Early in my career as a computer programmer, I worked with teams to design and deploy systems to support the day-to-day operations of financial institutions. Critical to the operation of our systems were particular attributes: Reliability and Availability. Stuff happens. Things break. We plan for it. Organizations should not stop operating when failures occur because failures are predictable.
Reliability and Availability, two of the most important attributes of any computer system, are designed in.
Failures are anticipated and systems are designed so that failures don't cascade, but rather, are contained. It's not engineering wizardry. It's a simple concept. So our distributed branch banking systems were designed to operate autonomously when connectivity to the central system failed. Business didn't stop. Transactions were logged in an offline mode until connectivity was restored.
Three years ago, when I listened to Pearson representatives at the Forrestal Center near Princeton tell us about the PARCC system and its technical underpinnings, I was baffled by one aspect of the design: All districts need to be continuously online, connected to the Pearson mothership during the time that students are taking the PARCC test. My questioning of the wisdom of such a requirement was dismissed.
This is not a difficult technical problem to analyze. Keep in mind that we are replacing a process which has been conducted by paper and pencil and is equivalent. There are no real-time transactions to contend with such as the banking systems of my experience. Why on earth must test administration be monitored in real-time from a central location? Yet even the banking systems were resilient. They were fault-tolerant. 35 years ago.
This morning I am watching reports of massive failures of operation in schools across New Jersey. Apparently something is wrong at Pearson Central, and the PARCC tests - the tests that have been causing school districts to run in circles with scheduling disruption through this month - are just not happening as they were supposed to. This is disruption upon disruption to the education of our children in hundreds of communities across New Jersey. In purely monetary terms, it represents lost time that runs into the tens of millions, and possibly hundreds of millions of dollars. Look at what it costs to run education for 180 days a year in New Jersey. Do the math. Business as usual for PARCC.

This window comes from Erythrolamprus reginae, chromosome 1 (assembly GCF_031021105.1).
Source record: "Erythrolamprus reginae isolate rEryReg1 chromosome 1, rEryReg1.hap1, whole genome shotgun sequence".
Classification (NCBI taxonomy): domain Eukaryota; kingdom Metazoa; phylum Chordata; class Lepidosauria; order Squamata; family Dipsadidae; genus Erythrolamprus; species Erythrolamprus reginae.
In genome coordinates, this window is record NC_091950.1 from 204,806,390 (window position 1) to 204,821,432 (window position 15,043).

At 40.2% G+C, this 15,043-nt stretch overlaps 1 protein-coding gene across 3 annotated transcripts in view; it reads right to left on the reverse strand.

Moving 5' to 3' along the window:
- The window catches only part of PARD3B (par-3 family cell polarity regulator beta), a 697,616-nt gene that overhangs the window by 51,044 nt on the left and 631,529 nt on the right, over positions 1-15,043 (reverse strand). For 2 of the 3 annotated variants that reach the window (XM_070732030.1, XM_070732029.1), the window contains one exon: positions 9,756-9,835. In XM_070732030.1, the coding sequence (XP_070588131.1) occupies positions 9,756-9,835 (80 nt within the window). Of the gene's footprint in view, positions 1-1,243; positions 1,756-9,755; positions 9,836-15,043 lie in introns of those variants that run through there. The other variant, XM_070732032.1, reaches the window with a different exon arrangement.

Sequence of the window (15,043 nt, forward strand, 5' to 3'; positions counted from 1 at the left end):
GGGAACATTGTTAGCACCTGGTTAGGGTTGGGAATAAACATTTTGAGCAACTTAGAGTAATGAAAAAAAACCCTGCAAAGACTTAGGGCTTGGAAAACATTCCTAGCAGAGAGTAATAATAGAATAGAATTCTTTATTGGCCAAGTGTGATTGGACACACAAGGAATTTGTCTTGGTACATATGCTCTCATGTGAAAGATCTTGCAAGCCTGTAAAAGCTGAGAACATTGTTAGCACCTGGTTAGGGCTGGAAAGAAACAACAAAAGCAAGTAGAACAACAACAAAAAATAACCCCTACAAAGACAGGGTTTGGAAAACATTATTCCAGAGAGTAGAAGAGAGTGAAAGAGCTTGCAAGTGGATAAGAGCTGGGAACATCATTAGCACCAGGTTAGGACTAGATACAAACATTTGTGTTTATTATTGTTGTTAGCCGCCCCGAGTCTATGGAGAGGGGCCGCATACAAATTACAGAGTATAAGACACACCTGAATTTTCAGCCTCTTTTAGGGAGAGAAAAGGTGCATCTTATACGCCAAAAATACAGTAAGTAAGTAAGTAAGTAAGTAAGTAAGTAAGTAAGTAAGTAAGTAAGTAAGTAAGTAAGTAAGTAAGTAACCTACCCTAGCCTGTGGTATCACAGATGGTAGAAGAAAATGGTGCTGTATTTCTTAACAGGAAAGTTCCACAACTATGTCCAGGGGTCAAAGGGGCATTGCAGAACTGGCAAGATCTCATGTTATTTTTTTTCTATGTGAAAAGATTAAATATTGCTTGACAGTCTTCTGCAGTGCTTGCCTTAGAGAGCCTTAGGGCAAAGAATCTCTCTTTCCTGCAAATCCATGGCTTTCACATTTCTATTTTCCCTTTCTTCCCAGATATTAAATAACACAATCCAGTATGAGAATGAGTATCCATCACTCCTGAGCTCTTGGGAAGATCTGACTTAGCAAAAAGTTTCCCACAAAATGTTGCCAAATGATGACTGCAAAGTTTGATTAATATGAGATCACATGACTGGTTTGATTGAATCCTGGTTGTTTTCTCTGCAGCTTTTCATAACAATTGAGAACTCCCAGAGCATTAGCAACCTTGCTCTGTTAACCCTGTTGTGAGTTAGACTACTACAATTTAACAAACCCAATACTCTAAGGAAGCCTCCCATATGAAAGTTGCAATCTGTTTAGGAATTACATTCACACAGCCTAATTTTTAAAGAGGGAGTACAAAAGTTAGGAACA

This failure to design a system that cannot operate in districts autonomously is a humongous demonstration of incompetence. It should never have happened, and such a glaring Achille's Heel should have been identified by those responsible for procurement at the New Jersey Department of Education. This is a blot on our leadership, and a clue that we need to clean house, both personnel- and policy-wise.
But I see another clue. This is a metaphor for a larger system that eschews resiliency through autonomy and diversity. It is about the direction in which we are driving our education system and the dangers of rigid centralized control. It is about questions we should ask regarding a common set of educational standards married to a rigid system of standardized testing. Robust, resilient systems are flexible. Education will be the foundation of our future society. We are building something brittle.
Good morning. Due to technical difficulties at the state level, the AM PARCC testing session for students on the O and D team was canceled today. Students will make up this day of testing at a later date. We will communicate the make-up day of testing as soon as we solidify the altered schedule.
Thank you in advance for your understanding.